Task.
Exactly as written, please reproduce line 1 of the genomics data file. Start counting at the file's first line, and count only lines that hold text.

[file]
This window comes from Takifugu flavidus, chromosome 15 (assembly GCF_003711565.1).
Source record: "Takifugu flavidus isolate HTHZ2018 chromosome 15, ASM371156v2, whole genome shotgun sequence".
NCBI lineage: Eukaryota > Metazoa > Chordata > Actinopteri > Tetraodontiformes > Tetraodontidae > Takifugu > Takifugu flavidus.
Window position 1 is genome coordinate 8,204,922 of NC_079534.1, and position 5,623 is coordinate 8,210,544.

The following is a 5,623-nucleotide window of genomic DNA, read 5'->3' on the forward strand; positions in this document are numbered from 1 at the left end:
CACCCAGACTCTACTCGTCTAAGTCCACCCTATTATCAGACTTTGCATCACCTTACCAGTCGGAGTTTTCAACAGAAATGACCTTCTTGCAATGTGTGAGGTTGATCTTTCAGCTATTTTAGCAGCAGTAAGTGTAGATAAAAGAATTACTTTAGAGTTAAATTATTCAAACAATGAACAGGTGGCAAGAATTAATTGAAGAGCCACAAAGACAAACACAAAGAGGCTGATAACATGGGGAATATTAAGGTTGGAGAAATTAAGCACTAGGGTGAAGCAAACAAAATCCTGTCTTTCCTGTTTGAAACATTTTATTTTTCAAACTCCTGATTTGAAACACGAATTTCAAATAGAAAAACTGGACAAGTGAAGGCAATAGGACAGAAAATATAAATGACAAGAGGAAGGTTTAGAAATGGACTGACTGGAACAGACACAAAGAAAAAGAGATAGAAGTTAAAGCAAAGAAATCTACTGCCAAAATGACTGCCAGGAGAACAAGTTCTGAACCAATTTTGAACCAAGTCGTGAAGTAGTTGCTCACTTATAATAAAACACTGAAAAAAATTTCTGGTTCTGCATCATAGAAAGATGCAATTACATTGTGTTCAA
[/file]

This window comes from Takifugu flavidus, chromosome 15 (assembly GCF_003711565.1).